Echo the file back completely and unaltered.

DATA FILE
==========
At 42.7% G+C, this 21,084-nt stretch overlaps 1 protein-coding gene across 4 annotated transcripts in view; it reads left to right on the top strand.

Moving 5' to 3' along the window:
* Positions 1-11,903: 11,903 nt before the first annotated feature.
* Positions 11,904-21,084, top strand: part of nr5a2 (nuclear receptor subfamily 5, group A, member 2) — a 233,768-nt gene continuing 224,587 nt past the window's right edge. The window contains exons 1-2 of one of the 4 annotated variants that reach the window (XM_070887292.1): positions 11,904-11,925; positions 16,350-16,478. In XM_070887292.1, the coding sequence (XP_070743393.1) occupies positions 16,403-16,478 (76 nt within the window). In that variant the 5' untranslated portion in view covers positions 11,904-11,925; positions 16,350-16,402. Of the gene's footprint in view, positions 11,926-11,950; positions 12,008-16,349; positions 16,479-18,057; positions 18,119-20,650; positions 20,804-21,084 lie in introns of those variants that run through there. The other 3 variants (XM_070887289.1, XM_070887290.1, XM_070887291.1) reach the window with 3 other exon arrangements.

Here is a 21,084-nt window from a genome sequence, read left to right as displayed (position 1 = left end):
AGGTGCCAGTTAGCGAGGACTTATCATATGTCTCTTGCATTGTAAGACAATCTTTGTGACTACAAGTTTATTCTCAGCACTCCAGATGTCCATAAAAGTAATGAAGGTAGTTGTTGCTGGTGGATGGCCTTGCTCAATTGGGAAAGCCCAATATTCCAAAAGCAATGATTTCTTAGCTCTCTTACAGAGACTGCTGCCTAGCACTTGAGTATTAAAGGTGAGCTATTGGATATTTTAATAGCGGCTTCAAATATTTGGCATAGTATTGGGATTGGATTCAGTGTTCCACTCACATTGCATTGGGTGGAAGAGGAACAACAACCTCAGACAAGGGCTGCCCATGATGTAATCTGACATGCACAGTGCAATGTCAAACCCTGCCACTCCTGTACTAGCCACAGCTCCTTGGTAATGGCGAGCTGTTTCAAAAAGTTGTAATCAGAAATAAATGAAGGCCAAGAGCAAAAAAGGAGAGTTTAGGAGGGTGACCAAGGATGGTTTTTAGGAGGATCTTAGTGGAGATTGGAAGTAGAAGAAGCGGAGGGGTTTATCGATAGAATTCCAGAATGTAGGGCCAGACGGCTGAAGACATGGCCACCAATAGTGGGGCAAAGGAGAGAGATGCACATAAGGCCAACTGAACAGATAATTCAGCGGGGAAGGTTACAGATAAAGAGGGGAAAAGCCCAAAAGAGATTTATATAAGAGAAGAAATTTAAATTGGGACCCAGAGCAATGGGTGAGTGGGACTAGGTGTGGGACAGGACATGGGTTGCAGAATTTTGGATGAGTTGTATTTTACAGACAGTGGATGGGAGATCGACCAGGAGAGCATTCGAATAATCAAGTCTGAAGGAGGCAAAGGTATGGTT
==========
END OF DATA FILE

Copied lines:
At 42.7% G+C, this 21,084-nt stretch overlaps 1 protein-coding gene across 4 annotated transcripts in view; it reads left to right on the top strand.

Moving 5' to 3' along the window:
* Positions 1-11,903: 11,903 nt before the first annotated feature.
* Positions 11,904-21,084, top strand: part of nr5a2 (nuclear receptor subfamily 5, group A, member 2) — a 233,768-nt gene continuing 224,587 nt past the window's right edge. The window contains exons 1-2 of one of the 4 annotated variants that reach the window (XM_070887292.1): positions 11,904-11,925; positions 16,350-16,478. In XM_070887292.1, the coding sequence (XP_070743393.1) occupies positions 16,403-16,478 (76 nt within the window). In that variant the 5' untranslated portion in view covers positions 11,904-11,925; positions 16,350-16,402. Of the gene's footprint in view, positions 11,926-11,950; positions 12,008-16,349; positions 16,479-18,057; positions 18,119-20,650; positions 20,804-21,084 lie in introns of those variants that run through there. The other 3 variants (XM_070887289.1, XM_070887290.1, XM_070887291.1) reach the window with 3 other exon arrangements.

Here is a 21,084-nt window from a genome sequence, read left to right as displayed (position 1 = left end):
AGGTGCCAGTTAGCGAGGACTTATCATATGTCTCTTGCATTGTAAGACAATCTTTGTGACTACAAGTTTATTCTCAGCACTCCAGATGTCCATAAAAGTAATGAAGGTAGTTGTTGCTGGTGGATGGCCTTGCTCAATTGGGAAAGCCCAATATTCCAAAAGCAATGATTTCTTAGCTCTCTTACAGAGACTGCTGCCTAGCACTTGAGTATTAAAGGTGAGCTATTGGATATTTTAATAGCGGCTTCAAATATTTGGCATAGTATTGGGATTGGATTCAGTGTTCCACTCACATTGCATTGGGTGGAAGAGGAACAACAACCTCAGACAAGGGCTGCCCATGATGTAATCTGACATGCACAGTGCAATGTCAAACCCTGCCACTCCTGTACTAGCCACAGCTCCTTGGTAATGGCGAGCTGTTTCAAAAAGTTGTAATCAGAAATAAATGAAGGCCAAGAGCAAAAAAGGAGAGTTTAGGAGGGTGACCAAGGATGGTTTTTAGGAGGATCTTAGTGGAGATTGGAAGTAGAAGAAGCGGAGGGGTTTATCGATAGAATTCCAGAATGTAGGGCCAGACGGCTGAAGACATGGCCACCAATAGTGGGGCAAAGGAGAGAGATGCACATAAGGCCAACTGAACAGATAATTCAGCGGGGAAGGTTACAGATAAAGAGGGGAAAAGCCCAAAAGAGATTTATATAAGAGAAGAAATTTAAATTGGGACCCAGAGCAATGGGTGAGTGGGACTAGGTGTGGGACAGGACATGGGTTGCAGAATTTTGGATGAGTTGTATTTTACAGACAGTGGATGGGAGATCGACCAGGAGAGCATTCGAATAATCAAGTCTGAAGGAGGCAAAGGTATGGTT